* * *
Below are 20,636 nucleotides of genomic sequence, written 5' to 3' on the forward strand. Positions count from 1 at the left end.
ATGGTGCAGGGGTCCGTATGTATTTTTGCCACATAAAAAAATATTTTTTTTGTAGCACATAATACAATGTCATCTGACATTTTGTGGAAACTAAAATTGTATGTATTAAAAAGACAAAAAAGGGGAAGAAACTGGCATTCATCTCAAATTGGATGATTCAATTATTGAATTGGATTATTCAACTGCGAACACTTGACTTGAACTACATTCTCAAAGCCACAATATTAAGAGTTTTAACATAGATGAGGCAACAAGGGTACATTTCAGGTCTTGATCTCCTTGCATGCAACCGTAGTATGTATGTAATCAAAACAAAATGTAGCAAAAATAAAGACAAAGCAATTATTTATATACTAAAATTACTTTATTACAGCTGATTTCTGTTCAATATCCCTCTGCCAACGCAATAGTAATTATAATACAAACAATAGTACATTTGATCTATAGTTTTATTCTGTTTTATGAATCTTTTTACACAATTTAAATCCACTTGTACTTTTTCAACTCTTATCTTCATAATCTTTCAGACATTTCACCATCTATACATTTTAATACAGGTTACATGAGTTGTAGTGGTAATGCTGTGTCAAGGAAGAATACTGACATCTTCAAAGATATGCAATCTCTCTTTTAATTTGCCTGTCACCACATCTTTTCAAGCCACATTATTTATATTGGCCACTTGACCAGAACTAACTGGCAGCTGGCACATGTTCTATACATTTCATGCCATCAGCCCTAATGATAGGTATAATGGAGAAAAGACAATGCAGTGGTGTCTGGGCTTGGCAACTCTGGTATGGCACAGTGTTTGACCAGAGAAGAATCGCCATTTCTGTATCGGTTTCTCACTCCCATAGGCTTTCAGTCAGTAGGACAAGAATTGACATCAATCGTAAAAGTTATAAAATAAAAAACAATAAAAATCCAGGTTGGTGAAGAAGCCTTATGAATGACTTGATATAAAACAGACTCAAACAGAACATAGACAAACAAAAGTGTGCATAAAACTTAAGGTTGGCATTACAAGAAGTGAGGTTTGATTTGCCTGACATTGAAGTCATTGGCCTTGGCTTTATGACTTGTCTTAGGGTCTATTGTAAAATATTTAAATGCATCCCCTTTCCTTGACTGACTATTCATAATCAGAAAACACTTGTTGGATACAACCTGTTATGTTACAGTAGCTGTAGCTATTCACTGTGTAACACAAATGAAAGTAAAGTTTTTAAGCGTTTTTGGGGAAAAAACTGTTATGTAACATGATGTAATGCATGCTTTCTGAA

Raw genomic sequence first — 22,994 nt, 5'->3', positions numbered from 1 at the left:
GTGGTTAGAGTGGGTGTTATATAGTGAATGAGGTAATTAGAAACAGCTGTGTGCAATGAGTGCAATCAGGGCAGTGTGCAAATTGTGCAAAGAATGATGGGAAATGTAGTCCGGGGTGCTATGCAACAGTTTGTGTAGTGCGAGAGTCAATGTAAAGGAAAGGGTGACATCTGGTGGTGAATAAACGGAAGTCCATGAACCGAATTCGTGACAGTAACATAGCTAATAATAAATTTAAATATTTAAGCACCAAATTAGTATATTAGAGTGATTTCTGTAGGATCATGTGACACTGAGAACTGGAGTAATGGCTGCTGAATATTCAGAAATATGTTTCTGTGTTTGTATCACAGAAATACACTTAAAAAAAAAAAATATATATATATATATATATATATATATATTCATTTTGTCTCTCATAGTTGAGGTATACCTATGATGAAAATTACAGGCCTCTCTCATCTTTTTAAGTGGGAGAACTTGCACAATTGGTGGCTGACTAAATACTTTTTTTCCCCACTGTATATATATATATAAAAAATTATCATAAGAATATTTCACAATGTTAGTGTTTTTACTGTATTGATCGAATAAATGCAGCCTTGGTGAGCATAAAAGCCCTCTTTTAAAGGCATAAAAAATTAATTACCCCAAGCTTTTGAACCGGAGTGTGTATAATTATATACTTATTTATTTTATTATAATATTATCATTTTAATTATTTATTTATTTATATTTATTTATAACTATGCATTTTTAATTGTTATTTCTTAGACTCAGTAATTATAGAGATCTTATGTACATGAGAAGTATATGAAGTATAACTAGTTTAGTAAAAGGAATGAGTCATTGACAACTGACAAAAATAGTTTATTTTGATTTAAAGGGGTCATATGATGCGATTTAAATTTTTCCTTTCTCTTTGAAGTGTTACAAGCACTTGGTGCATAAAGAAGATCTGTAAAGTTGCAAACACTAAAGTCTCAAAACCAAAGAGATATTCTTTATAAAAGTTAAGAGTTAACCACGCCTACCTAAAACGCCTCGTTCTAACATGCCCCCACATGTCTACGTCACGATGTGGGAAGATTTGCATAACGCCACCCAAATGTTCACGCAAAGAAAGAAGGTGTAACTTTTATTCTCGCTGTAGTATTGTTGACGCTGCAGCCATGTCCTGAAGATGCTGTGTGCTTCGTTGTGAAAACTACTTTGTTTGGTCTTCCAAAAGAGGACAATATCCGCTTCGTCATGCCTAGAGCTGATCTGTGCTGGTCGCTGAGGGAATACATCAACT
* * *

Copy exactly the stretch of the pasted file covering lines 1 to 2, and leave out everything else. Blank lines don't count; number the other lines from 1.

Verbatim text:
Below are 20,636 nucleotides of genomic sequence, written 5' to 3' on the forward strand. Positions count from 1 at the left end.
ATGGTGCAGGGGTCCGTATGTATTTTTGCCACATAAAAAAATATTTTTTTTGTAGCACATAATACAATGTCATCTGACATTTTGTGGAAACTAAAATTGTATGTATTAAAAAGACAAAAAAGGGGAAGAAACTGGCATTCATCTCAAATTGGATGATTCAATTATTGAATTGGATTATTCAACTGCGAACACTTGACTTGAACTACATTCTCAAAGCCACAATATTAAGAGTTTTAACATAGATGAGGCAACAAGGGTACATTTCAGGTCTTGATCTCCTTGCATGCAACCGTAGTATGTATGTAATCAAAACAAAATGTAGCAAAAATAAAGACAAAGCAATTATTTATATACTAAAATTACTTTATTACAGCTGATTTCTGTTCAATATCCCTCTGCCAACGCAATAGTAATTATAATACAAACAATAGTACATTTGATCTATAGTTTTATTCTGTTTTATGAATCTTTTTACACAATTTAAATCCACTTGTACTTTTTCAACTCTTATCTTCATAATCTTTCAGACATTTCACCATCTATACATTTTAATACAGGTTACATGAGTTGTAGTGGTAATGCTGTGTCAAGGAAGAATACTGACATCTTCAAAGATATGCAATCTCTCTTTTAATTTGCCTGTCACCACATCTTTTCAAGCCACATTATTTATATTGGCCACTTGACCAGAACTAACTGGCAGCTGGCACATGTTCTATACATTTCATGCCATCAGCCCTAATGATAGGTATAATGGAGAAAAGACAATGCAGTGGTGTCTGGGCTTGGCAACTCTGGTATGGCACAGTGTTTGACCAGAGAAGAATCGCCATTTCTGTATCGGTTTCTCACTCCCATAGGCTTTCAGTCAGTAGGACAAGAATTGACATCAATCGTAAAAGTTATAAAATAAAAAACAATAAAAATCCAGGTTGGTGAAGAAGCCTTATGAATGACTTGATATAAAACAGACTCAAACAGAACATAGACAAACAAAAGTGTGCATAAAACTTAAGGTTGGCATTACAAGAAGTGAGGTTTGATTTGCCTGACATTGAAGTCATTGGCCTTGGCTTTATGACTTGTCTTAGGGTCTATTGTAAAATATTTAAATGCATCCCCTTTCCTTGACTGACTATTCATAATCAGAAAACACTTGTTGGATACAACCTGTTATGTTACAGTAGCTGTAGCTATTCACTGTGTAACACAAATGAAAGTAAAGTTTTTAAGCGTTTTTGGGGAAAAAACTGTTATGTAACATGATGTAATGCATGCTTTCTGAA